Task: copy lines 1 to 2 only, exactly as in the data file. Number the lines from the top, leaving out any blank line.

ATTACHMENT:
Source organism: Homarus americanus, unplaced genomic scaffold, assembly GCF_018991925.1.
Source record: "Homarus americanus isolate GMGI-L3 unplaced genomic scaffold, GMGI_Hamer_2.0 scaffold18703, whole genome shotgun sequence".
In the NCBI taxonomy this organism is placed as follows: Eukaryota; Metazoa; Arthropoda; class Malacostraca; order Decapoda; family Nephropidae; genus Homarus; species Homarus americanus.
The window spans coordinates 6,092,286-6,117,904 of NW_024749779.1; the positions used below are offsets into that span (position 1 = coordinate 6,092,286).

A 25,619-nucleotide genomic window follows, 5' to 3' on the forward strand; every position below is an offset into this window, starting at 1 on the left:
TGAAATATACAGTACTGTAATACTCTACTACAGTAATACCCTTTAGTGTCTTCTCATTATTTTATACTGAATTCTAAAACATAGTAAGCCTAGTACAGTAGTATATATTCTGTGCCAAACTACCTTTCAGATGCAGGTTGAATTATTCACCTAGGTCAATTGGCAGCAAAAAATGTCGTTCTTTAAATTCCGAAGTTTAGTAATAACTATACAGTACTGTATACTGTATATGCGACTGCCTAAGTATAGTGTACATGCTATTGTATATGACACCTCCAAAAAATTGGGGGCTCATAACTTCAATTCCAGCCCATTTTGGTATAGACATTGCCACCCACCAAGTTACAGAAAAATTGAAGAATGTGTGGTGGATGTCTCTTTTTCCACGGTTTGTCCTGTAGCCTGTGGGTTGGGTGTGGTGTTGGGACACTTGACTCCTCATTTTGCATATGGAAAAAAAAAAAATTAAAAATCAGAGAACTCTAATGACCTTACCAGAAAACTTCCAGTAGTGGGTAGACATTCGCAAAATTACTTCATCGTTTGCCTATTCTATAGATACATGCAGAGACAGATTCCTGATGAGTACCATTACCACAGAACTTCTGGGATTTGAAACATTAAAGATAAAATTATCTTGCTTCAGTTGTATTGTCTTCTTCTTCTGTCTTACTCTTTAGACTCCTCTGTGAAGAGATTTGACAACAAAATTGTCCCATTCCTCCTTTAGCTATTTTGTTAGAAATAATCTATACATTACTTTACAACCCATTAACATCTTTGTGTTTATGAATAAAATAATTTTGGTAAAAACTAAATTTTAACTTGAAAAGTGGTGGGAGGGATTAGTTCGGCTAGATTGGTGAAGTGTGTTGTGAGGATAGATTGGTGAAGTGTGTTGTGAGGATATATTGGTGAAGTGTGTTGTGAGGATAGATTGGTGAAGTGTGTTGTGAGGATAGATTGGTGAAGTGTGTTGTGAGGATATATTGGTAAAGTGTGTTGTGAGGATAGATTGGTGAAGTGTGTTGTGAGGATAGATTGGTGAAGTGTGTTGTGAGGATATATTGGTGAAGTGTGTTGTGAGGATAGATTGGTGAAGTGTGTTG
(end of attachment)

Source organism: Homarus americanus, unplaced genomic scaffold, assembly GCF_018991925.1.
Source record: "Homarus americanus isolate GMGI-L3 unplaced genomic scaffold, GMGI_Hamer_2.0 scaffold18703, whole genome shotgun sequence".